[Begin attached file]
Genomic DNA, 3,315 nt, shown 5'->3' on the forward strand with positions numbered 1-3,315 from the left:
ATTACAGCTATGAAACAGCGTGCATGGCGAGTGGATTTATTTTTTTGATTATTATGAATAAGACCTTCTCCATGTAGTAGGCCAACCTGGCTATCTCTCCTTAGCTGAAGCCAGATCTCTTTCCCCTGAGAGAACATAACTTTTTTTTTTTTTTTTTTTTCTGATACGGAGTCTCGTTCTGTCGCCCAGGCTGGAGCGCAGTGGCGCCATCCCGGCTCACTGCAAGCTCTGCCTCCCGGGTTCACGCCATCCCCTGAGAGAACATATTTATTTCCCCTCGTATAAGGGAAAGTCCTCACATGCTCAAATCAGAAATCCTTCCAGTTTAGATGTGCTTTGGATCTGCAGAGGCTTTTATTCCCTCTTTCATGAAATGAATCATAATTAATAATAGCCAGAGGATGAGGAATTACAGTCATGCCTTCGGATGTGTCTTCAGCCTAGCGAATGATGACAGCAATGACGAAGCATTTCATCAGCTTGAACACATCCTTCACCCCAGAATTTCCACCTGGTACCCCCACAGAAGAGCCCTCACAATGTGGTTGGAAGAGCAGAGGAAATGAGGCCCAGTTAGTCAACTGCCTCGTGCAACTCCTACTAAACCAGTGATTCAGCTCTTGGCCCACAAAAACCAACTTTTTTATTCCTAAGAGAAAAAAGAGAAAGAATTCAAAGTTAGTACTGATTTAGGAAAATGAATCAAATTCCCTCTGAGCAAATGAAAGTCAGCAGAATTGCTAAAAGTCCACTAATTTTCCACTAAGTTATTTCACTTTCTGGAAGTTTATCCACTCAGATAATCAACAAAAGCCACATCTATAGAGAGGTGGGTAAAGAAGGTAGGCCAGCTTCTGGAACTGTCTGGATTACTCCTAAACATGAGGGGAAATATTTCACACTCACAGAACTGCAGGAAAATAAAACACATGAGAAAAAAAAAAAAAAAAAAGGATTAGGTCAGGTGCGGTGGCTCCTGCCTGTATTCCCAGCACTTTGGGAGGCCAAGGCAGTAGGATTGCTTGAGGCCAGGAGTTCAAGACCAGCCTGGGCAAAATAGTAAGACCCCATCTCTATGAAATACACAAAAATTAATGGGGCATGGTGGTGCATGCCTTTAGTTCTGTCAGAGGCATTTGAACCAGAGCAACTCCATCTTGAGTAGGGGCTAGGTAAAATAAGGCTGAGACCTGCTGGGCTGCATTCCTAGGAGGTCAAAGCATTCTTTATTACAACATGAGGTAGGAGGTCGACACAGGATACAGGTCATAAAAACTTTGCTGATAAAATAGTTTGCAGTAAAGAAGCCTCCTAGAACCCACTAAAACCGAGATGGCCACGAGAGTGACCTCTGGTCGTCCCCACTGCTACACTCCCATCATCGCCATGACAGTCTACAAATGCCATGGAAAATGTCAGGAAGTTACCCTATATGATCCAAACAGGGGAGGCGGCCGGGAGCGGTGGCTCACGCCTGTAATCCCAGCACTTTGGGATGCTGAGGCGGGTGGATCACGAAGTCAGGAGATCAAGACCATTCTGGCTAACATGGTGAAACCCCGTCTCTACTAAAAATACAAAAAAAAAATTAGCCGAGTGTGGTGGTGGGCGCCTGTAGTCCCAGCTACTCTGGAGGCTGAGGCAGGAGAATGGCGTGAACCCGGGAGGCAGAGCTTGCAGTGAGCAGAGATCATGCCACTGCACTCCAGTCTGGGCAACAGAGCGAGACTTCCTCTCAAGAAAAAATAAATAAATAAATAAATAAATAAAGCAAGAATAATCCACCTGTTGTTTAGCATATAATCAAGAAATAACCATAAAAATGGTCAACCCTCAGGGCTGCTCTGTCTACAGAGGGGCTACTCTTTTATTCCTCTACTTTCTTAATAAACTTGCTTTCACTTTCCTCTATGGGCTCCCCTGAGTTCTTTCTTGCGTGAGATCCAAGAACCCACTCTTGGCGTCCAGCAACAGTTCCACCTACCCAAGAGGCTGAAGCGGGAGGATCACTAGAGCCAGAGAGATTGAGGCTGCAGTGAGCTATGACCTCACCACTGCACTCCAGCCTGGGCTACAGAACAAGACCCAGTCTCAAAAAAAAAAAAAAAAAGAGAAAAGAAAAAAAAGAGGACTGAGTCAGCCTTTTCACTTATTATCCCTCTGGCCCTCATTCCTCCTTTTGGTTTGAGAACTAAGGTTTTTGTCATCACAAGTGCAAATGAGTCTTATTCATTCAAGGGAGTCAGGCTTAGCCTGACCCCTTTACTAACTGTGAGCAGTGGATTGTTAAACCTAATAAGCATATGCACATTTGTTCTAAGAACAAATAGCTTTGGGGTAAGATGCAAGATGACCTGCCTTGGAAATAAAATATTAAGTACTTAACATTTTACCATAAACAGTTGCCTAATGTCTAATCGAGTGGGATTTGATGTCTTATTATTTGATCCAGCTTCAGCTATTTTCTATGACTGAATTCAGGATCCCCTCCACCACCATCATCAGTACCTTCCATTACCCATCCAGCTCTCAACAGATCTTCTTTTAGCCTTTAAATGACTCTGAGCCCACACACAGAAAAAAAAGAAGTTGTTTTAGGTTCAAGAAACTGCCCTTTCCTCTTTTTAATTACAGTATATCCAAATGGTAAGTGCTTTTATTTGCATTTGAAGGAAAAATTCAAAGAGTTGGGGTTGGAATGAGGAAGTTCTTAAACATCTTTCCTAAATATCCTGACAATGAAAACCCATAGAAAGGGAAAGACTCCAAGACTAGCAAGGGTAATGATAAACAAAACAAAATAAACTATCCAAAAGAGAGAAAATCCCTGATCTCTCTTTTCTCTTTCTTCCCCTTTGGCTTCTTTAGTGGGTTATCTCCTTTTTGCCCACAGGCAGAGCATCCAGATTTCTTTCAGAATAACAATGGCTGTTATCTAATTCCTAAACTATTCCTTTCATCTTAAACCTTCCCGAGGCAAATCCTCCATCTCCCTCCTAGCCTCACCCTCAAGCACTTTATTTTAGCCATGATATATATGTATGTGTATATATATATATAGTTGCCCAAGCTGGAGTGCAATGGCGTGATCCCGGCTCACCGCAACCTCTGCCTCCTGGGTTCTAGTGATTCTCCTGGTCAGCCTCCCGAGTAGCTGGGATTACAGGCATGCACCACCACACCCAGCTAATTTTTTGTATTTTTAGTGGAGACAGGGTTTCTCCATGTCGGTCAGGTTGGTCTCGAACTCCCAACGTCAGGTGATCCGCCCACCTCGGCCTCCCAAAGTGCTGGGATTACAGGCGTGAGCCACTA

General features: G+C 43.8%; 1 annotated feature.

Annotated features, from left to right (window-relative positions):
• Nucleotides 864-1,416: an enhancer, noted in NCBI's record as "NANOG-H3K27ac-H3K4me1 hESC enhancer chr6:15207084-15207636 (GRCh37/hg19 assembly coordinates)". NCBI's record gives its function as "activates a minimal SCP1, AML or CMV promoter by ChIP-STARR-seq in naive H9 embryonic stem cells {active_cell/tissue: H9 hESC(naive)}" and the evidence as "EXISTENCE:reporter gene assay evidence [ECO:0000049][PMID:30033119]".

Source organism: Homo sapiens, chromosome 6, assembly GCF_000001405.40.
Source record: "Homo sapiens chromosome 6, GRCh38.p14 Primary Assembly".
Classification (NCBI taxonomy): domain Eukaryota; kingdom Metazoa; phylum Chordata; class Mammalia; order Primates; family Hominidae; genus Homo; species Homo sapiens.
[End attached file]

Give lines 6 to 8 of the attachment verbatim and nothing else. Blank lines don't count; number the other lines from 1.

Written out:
Source organism: Homo sapiens, chromosome 6, assembly GCF_000001405.40.
Source record: "Homo sapiens chromosome 6, GRCh38.p14 Primary Assembly".
Classification (NCBI taxonomy): domain Eukaryota; kingdom Metazoa; phylum Chordata; class Mammalia; order Primates; family Hominidae; genus Homo; species Homo sapiens.